## 11.1 Splines

A regression spline fits a piecewise polynomial to the range of *X* partitioned by *knots* (*K* knots produce *K + 1* piecewise polynomials) **James et al** (James et al. 2013). The polynomials can be of any degree *d*, but are usually in the range [0, 3], most commonly 3 (a cubic spline). To avoid discontinuities in the fit, a degree-*d* spline is constrained to have continuity in derivatives up to degree *d*−1 at each knot.

A cubic spline fit to a data set with *K* knots, performs least squares regression with an intercept and 3 + *K* predictors, of the form

\[y_i = \beta_0 + \beta_1X + \beta_2X^2 + \beta_3X^3 + \beta_4h(X, \xi_1) + \beta_5h(X, \xi_2) + \dots + \beta_{K+3}h(X, \xi_K)\]

where \(\xi_1, \dots, \xi_K\) are the knots are truncated power basis functions \(h(X, \xi) = (X - \xi)^3\) if \(X > \xi\), else 0.

Splines can have high variance at the outer range of the predictors. A **natural spline** is a regression spline additionally constrained to be linear at the boundaries.

How many knots should there be, and Where should the knots be placed? It is common to place knots in a uniform fashion, with equal numbers of points between each knot. The number of knots is typically chosen by trial and error using cross-validation to minimize the RSS. The number of knots is usually expressed in terms of degrees of freedom. A cubic spline will have *K* + 3 + 1 degrees of freedom. A natural spline has *K* + 3 + 1 - 5 degrees of freedom due to the constraints at the endpoints.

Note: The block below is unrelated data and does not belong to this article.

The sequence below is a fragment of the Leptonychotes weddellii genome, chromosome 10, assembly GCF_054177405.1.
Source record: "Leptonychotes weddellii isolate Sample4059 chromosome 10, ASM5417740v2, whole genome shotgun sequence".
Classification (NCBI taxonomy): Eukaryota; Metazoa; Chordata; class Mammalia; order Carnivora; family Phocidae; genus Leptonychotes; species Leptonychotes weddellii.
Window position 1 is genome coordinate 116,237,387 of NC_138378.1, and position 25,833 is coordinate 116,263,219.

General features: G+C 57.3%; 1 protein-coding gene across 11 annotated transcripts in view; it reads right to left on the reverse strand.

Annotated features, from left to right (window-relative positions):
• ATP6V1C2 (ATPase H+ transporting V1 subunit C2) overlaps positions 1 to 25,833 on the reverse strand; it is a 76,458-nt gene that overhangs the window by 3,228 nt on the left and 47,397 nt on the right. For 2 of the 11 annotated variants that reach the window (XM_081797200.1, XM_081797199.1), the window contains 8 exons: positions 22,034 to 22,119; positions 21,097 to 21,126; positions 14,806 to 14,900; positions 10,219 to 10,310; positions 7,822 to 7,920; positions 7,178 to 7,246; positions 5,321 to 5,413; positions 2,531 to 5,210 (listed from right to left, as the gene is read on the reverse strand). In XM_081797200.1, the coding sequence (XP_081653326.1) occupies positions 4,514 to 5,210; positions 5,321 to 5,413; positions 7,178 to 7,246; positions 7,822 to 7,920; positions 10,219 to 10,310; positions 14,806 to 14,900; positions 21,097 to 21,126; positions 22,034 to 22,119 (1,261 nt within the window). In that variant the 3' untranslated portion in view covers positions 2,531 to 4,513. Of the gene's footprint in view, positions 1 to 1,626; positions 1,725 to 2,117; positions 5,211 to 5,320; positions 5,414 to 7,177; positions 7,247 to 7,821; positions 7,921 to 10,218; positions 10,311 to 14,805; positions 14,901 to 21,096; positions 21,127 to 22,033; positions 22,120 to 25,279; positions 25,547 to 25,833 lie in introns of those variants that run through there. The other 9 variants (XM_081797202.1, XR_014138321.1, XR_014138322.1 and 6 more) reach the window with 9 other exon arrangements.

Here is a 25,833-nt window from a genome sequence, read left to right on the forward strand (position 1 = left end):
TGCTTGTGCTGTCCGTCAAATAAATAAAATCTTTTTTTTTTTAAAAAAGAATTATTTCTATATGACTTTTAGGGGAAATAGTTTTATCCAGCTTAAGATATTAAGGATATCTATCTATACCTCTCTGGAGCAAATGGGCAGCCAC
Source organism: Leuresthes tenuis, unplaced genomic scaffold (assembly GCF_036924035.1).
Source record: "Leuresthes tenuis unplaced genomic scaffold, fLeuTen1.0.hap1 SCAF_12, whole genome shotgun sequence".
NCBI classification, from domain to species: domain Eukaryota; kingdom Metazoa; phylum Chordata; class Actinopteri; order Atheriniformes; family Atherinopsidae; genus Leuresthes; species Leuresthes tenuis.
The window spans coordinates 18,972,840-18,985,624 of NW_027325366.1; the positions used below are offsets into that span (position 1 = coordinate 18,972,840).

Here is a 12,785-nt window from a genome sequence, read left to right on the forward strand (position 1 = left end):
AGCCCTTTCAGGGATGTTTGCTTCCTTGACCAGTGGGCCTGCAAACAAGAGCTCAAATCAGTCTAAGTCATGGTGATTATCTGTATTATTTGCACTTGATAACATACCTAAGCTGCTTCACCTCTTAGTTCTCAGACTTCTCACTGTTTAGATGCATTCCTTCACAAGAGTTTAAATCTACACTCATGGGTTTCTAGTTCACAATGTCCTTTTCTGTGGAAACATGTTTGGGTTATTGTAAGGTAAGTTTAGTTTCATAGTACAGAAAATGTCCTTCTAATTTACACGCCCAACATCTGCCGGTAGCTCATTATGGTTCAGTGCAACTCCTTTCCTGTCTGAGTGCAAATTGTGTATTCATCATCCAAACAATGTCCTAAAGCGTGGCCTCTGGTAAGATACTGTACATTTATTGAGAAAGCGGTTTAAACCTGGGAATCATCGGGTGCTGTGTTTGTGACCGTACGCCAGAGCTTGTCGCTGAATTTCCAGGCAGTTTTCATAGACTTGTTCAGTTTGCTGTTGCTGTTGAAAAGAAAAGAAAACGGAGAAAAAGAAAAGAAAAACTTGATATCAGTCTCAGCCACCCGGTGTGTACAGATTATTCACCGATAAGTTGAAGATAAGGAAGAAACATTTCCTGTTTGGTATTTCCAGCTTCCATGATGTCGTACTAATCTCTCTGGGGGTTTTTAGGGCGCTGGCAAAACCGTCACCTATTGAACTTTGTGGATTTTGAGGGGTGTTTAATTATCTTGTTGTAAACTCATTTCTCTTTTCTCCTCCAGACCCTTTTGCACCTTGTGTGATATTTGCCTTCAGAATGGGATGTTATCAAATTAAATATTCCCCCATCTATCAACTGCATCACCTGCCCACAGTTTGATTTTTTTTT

A further constraint can be added to reduce overfitting by enforcing smoothness in the spline. Instead of minimizing the loss function \(\sum{(y - g(x))^2}\) where \(g(x)\) is a natural spline, minimize a loss function with an additional penalty for variability:

\[L = \sum{(y_i - g(x_i))^2 + \lambda \int g''(t)^2dt}.\]

The function \(g(x)\) that minimizes the loss function is a *natural cubic spline* with knots at each \(x_1, \dots, x_n\). This is called a **smoothing spline**. The larger g is, the greater the penalty on variation in the spline. In a smoothing spline, you do not optimize the number or location of the knots – there is a knot at each training observation. Instead, you optimize \(\lambda\). One way to optimze \(\lambda\) is cross-validation to minimize RSS. Leave-one-out cross-validation (LOOCV) can be computed efficiently for smoothing splines.

### References

James, Gareth, Daniela Witten, Trevor Hastie, and Robert Tibshirani. 2013. *An Introduction to Statistical Learning: With Applications in R*. 1st ed. New York, NY: Springer. http://faculty.marshall.usc.edu/gareth-james/ISL/book.html.